Patience often pays off in the bush. Those of you that have been on safari before will know that in order to see some of the more spectacular things on offer, one might have to be prepared to wait a while for things to play to out. This is exactly what we did a few days ago. After finding the Three Rivers Female with half an impala hoisted in a beautiful jackelberry tree on the banks of a dry river bed. We decided to set ourselves up under its shade and wait for her to hop back up into the tree and start feeding again. Having along with me some guests that were keen to get a photograph of a leopard in a tree, it only made sense to stick around as she was inevitably going to climb the tree again; it was just a matter of time.
My story though is not actually about the leopard going up the tree but rather what kept us entertained during the time that we were parked there and waiting. Sometimes these waiting periods can last for hours and on this particular morning, we sat for nearly three hours until she eventually ascended the tree and started to feed. During these times I try to keep myself entertained by watching the other smaller creatures that wander on by. Birds usually take up a lot of that time but on this morning it was a sneaky slender mongoose that caught our attention.
Slender mongoose are one of the smaller carnivores around these parts and and are generally known to feed on insects and occasionally smaller mammals and birds. However, they are rather opportunistic…
On this morning, the Three Rivers Female had been lying in some long grass on a termite mound adjacent to a large jackelberry tree in which she had the hoisted impala yearling. After quite some time sitting and waiting for her to rise from her slumber we noticed a rustle in the grass not long before a slender mongoose inquisitively poked his nose out. It scanned around, paying careful attention to the leopard who was still fast asleep just a couple of feet away. Quietly but swiftly, the mongoose scampered over towards the area directly beneath where the impala was hanging. It was here that a few of the tiny scraps of the impala were spread out, having fallen from the tree during the leopard’s last feeding session.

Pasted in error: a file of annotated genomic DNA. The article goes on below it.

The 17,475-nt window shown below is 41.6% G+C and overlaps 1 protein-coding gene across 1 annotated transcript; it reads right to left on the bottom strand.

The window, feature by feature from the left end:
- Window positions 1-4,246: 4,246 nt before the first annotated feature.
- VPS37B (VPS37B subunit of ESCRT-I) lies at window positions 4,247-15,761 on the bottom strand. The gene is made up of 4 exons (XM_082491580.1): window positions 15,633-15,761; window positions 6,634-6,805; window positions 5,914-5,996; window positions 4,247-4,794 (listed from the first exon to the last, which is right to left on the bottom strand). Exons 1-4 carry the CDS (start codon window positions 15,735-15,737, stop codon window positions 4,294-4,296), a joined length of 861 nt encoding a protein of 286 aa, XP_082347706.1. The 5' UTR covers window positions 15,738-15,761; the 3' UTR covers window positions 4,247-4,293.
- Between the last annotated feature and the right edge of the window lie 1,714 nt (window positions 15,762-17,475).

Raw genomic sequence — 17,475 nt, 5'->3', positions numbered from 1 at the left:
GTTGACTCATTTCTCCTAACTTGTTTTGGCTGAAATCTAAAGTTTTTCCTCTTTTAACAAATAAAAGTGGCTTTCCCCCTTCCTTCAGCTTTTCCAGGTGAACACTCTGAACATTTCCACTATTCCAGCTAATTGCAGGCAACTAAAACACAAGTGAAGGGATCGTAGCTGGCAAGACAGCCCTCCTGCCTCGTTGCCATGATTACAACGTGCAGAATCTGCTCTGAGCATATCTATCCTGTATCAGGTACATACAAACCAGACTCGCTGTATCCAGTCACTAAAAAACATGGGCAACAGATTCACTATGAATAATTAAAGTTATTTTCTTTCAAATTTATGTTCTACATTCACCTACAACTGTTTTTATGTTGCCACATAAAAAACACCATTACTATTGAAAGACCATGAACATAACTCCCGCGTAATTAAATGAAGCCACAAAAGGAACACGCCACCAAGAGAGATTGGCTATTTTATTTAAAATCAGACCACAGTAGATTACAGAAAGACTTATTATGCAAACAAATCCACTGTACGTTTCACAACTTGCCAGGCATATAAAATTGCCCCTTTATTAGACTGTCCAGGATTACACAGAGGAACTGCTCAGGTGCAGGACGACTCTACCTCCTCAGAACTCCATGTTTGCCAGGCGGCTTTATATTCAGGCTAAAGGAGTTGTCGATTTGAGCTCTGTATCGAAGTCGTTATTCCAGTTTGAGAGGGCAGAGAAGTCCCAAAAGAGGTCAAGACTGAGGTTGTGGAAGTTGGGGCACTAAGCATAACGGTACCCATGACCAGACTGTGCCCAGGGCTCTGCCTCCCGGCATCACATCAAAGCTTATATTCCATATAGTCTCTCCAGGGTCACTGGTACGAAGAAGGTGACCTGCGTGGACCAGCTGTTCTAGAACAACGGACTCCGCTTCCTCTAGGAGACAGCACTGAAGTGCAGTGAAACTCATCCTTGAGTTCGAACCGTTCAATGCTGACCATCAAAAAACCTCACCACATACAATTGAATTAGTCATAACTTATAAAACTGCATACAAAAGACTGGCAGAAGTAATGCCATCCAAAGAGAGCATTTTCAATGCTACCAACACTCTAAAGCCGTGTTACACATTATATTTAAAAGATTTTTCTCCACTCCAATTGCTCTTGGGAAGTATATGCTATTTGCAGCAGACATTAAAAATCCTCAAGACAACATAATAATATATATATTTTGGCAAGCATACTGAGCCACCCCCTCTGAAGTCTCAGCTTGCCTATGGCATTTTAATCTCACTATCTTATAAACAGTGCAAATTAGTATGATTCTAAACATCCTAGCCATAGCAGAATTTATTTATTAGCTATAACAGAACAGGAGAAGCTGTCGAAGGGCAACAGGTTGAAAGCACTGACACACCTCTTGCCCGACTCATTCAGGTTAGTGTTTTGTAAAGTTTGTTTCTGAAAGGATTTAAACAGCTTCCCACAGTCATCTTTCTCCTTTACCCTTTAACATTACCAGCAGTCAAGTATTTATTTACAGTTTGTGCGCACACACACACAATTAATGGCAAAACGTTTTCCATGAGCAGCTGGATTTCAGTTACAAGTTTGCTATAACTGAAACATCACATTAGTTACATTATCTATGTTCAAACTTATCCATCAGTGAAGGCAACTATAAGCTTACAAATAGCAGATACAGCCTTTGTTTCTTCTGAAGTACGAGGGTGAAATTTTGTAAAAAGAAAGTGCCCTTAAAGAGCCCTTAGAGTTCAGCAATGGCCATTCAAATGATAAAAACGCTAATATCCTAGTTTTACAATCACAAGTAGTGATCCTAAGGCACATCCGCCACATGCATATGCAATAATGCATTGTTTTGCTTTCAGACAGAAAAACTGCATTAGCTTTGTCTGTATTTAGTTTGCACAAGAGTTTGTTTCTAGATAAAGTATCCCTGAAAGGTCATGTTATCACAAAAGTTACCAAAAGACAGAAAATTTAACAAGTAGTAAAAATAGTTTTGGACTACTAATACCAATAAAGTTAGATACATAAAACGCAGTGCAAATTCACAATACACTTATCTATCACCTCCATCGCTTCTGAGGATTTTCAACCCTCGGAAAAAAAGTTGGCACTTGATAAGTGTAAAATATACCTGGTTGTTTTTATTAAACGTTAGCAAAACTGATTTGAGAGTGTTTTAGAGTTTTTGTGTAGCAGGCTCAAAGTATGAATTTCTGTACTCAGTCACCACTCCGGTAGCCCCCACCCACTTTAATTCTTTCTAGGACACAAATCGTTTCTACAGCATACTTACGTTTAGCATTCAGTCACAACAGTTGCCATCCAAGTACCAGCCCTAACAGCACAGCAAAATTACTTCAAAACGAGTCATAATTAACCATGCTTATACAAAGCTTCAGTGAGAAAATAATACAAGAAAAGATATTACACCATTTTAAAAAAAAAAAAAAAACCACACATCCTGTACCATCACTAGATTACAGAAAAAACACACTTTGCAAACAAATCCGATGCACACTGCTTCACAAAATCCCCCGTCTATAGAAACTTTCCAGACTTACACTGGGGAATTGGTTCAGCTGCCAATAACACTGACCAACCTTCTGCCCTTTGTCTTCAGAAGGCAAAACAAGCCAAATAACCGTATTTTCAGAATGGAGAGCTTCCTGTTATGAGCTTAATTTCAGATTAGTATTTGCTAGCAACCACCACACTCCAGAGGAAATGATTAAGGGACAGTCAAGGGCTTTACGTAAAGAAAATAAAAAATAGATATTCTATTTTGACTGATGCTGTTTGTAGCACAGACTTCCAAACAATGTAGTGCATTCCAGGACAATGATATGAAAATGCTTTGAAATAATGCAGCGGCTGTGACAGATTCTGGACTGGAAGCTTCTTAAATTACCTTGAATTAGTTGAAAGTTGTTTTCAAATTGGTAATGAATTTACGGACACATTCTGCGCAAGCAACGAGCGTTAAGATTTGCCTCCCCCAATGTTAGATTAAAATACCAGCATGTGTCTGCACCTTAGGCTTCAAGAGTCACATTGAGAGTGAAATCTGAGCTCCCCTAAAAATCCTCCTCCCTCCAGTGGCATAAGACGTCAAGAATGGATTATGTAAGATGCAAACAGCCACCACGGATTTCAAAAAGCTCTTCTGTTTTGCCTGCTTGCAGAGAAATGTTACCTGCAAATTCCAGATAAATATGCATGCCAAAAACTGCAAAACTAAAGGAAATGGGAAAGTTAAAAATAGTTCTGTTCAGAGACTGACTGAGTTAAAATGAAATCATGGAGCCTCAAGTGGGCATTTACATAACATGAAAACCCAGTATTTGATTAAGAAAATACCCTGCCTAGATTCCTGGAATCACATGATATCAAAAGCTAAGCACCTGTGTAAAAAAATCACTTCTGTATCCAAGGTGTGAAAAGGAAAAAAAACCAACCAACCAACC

After scooping up these tasty morsels, the mongoose turned his attention to bigger things and began to plot his plan to get closer to the kill itself. He gazed up into the branches and quickly plan his route up the tree, still as careful as ever not to disturb the leopard.
He ran over to the base of the tree, up the trunk, and onto the first forked branch. Here he paused for a moment, making sure that the leopard was still asleep, which she was. Next, he slowly moved along the branch towards where the impala was hanging.
As he arrived alongside the kill and began to feed, a tiny piece of the impala dropped to the ground below. This landing on the soft grass roused to leopard who shot her head up and looked up towards the hard-earned meal.
The mongoose froze with fear as both animals paused to plan their next move. The leopard jumped to her feet ran down the small mound that she had been sleeping on and towards the base of the jackelberry tree. The mongoose, evidently feeling cornered threw itself off the branch. For a moment he flew through the sky like a flying squirrel, landing on the ground below and making a hasty retreat into a fallen log that lay a few meters away.
We all found this skill of acrobatics rather amusing and quite impressive. And, in addition to that, it had woken up the leopard who now sat at the base of the tree and began to groom. It wasn’t long before she herself decided to climb the tree and continue feeding on the impala; which was what we had been waiting for in the first place!